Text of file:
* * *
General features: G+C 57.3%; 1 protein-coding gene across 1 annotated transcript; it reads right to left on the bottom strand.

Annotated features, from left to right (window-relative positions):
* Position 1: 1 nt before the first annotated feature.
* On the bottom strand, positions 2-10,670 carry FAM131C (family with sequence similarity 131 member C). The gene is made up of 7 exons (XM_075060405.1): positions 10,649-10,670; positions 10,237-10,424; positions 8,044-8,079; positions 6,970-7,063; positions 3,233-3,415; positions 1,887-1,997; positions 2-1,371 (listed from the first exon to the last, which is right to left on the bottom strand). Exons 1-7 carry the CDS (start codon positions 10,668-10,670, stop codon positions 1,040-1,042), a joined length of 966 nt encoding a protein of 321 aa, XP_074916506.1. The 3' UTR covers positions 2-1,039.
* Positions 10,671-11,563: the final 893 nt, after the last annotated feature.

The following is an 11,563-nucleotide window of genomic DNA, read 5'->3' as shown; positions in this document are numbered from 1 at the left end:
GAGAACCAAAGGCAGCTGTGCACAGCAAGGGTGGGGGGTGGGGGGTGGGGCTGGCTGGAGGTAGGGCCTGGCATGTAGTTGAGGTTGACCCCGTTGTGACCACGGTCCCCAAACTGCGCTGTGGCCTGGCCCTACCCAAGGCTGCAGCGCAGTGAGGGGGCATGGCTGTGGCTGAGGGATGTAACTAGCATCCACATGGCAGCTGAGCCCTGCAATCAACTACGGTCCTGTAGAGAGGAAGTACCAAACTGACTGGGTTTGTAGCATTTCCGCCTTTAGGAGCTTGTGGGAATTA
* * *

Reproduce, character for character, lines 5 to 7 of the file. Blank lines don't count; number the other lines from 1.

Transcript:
* Positions 10,671-11,563: the final 893 nt, after the last annotated feature.

The following is an 11,563-nucleotide window of genomic DNA, read 5'->3' as shown; positions in this document are numbered from 1 at the left end:
GAGAACCAAAGGCAGCTGTGCACAGCAAGGGTGGGGGGTGGGGGGTGGGGCTGGCTGGAGGTAGGGCCTGGCATGTAGTTGAGGTTGACCCCGTTGTGACCACGGTCCCCAAACTGCGCTGTGGCCTGGCCCTACCCAAGGCTGCAGCGCAGTGAGGGGGCATGGCTGTGGCTGAGGGATGTAACTAGCATCCACATGGCAGCTGAGCCCTGCAATCAACTACGGTCCTGTAGAGAGGAAGTACCAAACTGACTGGGTTTGTAGCATTTCCGCCTTTAGGAGCTTGTGGGAATTA